question for investors that invest in Colorado - Posted by BigV

Posted by IB (NJ) on July 05, 2007 at 13:30:44:

You tell them you want to help them - LOL!

Really you tell them that you are in the business of buying properties but first you look to see if there are options available (refinance, forebearance agreements with the lender, etc.) that allow them to keep the home if that’s something they want to do (some know they want to sell now and don’t want to explore those other options). Have contacts with reliable mortgage brokers for refinancing. Know how to negotiate a forebearance agreement. Just don’t paint yourself as strictly trying to help and out of nowhere you suddenly want to buy the house. That’s where you’ll run into trouble.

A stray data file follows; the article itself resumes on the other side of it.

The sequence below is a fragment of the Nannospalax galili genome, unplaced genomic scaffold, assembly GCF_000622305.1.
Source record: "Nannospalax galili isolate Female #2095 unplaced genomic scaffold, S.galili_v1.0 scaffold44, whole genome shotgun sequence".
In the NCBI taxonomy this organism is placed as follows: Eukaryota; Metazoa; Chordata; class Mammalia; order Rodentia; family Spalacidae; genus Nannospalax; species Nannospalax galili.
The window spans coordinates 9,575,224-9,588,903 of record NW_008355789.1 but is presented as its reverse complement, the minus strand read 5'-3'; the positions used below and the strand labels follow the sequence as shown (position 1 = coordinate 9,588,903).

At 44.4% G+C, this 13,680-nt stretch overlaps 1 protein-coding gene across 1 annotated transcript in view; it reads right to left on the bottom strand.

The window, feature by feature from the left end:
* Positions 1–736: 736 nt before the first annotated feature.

question for investors that invest in Colorado - Posted by BigV

Posted by BigV on July 03, 2007 at 18:07:51:

my game plan (and I’m in IL) is to approach homeowners in pre-foreclosure with intent to HELP them, first and foremost.

However, I’ll only be approaching those with a nice equity spread hoping that if the owners don’t want to keep the house, they’ll think of me before they’ll think of other investors before selling their home.

Now, I understand that CO recently passed a law that makes it illegal for a foreclosure consultant (or a person who helps the homeowners in foreclosure, even if they don’t charge a FEE) to then buy the home of the person they’ve been helping.

Is my understanding of the new law correct?

What is the way you are finding works for you? I mean, the owner will not want (or need to) sell in all circumstances…